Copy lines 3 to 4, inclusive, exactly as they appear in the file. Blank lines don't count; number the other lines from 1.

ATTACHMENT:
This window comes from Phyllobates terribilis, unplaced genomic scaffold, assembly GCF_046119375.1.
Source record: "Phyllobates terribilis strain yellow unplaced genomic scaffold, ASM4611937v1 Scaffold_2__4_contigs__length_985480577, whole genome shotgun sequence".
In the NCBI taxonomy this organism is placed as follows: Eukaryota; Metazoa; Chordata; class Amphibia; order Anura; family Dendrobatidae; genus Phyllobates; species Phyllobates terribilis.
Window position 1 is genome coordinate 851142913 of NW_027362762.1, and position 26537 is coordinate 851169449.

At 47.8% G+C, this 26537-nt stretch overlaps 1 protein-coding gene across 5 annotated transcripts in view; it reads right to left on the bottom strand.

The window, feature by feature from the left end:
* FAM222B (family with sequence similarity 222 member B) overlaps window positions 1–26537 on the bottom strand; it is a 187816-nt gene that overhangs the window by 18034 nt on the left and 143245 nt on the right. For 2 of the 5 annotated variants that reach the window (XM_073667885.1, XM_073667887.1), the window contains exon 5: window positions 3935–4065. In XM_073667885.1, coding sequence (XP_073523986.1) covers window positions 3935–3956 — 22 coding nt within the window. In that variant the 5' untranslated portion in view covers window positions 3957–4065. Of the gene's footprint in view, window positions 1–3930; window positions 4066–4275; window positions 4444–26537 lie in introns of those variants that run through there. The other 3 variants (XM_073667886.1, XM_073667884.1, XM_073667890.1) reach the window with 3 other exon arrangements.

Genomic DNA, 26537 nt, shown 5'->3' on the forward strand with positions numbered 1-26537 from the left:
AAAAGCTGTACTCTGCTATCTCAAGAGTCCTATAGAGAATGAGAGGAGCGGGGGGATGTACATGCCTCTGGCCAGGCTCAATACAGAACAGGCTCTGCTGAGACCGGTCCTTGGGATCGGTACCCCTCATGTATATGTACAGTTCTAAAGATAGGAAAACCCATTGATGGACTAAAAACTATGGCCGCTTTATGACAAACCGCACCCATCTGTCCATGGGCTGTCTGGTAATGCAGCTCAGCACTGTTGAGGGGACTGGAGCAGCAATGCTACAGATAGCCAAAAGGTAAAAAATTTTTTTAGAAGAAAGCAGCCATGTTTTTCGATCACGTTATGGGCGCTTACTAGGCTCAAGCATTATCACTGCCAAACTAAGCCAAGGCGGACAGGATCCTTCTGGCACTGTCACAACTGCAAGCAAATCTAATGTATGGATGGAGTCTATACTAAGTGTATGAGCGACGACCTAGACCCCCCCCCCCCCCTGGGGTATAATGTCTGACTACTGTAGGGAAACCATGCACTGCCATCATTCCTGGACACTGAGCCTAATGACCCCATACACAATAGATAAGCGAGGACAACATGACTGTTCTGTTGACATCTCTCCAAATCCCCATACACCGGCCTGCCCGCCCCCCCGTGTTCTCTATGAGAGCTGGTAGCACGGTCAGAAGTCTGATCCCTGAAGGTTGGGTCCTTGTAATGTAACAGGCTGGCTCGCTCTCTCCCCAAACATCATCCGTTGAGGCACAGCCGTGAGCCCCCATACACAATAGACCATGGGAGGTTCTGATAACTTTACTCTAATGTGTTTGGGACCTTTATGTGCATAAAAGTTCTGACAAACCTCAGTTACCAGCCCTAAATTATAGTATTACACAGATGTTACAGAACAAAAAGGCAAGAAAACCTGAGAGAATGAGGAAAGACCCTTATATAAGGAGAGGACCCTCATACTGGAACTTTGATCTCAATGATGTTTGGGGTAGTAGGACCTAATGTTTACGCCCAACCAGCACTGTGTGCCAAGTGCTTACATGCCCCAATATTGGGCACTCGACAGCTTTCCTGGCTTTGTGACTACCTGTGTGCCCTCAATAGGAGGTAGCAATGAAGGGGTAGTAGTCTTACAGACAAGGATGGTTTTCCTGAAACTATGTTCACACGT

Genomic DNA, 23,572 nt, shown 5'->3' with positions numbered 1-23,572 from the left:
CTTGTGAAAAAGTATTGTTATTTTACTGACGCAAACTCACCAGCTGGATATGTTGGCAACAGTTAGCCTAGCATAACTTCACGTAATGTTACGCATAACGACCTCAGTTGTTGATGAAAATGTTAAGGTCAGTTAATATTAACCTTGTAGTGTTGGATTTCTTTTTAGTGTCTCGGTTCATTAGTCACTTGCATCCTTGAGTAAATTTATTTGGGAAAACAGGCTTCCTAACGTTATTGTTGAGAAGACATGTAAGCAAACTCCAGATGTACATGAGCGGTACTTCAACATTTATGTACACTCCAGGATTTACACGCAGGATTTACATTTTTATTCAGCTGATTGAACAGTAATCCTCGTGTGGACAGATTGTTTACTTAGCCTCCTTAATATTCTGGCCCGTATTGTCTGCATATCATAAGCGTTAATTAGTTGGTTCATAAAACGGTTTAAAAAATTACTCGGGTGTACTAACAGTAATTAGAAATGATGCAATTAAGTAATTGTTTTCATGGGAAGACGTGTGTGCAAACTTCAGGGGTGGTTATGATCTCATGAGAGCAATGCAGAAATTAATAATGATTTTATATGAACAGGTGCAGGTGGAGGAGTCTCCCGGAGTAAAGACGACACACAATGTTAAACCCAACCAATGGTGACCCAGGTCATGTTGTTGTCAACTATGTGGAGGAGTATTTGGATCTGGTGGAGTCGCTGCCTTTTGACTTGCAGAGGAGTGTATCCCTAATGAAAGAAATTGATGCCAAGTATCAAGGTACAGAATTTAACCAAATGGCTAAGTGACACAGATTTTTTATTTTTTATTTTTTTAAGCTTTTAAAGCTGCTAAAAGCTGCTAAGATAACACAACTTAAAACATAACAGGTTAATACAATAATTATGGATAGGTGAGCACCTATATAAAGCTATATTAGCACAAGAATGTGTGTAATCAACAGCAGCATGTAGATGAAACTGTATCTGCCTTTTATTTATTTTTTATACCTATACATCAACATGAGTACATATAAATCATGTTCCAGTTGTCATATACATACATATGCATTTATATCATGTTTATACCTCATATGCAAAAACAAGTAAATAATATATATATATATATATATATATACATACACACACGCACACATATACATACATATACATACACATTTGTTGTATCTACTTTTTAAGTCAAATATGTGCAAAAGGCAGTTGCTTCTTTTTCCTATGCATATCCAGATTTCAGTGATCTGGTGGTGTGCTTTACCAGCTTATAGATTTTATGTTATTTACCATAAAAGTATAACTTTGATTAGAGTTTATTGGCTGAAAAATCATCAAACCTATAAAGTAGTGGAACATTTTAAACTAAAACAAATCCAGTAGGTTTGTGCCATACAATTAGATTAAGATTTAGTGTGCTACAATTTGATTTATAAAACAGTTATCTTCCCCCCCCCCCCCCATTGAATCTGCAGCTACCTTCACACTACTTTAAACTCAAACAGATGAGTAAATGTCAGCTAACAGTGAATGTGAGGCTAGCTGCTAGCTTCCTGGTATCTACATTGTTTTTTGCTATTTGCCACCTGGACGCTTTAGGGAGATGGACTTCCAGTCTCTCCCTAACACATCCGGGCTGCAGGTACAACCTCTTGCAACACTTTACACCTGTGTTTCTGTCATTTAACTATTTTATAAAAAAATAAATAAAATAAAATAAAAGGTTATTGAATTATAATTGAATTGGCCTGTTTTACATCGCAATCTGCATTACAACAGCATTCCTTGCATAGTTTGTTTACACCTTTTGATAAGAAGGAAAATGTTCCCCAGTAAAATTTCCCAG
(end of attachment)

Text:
In the NCBI taxonomy this organism is placed as follows: Eukaryota; Metazoa; Chordata; class Amphibia; order Anura; family Dendrobatidae; genus Phyllobates; species Phyllobates terribilis.
Window position 1 is genome coordinate 851142913 of NW_027362762.1, and position 26537 is coordinate 851169449.